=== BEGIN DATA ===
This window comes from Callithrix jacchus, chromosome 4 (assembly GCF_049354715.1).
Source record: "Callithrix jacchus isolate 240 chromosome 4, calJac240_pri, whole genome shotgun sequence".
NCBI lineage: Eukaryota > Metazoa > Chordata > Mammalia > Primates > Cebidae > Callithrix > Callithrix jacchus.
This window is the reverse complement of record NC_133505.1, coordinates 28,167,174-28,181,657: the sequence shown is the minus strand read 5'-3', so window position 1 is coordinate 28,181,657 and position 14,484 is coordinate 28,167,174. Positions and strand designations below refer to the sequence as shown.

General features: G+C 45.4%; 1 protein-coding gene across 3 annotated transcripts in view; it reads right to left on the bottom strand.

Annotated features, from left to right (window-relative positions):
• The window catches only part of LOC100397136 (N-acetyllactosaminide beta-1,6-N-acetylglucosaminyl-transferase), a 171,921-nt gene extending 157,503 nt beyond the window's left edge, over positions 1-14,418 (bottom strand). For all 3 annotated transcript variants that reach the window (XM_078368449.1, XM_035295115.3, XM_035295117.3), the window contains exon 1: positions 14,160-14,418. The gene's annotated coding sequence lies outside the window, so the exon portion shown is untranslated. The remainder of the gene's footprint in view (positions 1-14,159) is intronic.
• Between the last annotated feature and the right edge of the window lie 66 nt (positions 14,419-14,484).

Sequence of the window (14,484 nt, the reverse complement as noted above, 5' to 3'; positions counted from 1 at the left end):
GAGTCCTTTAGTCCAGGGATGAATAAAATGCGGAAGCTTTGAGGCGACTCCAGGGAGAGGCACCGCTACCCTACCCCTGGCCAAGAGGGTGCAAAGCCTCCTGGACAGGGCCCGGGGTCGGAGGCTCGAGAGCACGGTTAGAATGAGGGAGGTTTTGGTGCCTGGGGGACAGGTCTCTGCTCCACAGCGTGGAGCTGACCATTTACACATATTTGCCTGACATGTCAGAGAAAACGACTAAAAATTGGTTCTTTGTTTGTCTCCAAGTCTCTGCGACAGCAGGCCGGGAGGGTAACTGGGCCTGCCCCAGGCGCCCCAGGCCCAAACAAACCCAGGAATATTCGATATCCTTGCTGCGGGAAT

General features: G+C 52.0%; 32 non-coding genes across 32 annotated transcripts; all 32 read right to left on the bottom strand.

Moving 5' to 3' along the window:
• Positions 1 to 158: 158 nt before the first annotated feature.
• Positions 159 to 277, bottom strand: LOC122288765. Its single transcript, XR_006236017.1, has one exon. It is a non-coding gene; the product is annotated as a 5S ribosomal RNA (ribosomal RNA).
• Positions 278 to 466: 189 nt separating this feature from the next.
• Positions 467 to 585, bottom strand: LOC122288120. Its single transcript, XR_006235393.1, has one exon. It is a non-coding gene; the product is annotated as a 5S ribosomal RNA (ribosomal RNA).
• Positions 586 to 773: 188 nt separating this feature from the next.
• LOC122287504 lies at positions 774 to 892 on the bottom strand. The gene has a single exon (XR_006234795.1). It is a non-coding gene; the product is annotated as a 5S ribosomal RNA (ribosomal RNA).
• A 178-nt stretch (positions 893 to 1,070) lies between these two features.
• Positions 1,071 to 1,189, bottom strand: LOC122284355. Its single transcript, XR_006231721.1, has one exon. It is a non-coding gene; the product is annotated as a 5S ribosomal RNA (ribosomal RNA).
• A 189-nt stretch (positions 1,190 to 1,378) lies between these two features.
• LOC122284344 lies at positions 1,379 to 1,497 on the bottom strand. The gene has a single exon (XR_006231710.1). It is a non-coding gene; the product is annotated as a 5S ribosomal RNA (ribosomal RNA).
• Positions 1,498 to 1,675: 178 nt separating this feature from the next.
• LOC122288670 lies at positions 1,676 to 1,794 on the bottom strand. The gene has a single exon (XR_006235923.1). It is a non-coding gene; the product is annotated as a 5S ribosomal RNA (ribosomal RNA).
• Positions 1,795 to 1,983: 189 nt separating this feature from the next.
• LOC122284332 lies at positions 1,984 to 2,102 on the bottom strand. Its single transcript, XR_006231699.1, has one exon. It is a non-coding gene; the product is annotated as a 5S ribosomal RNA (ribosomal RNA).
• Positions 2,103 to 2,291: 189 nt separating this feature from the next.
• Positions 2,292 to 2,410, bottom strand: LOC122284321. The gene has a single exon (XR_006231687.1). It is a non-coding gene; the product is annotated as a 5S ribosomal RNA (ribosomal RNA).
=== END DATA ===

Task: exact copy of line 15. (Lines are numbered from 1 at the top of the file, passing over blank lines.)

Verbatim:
• Positions 278 to 466: 189 nt separating this feature from the next.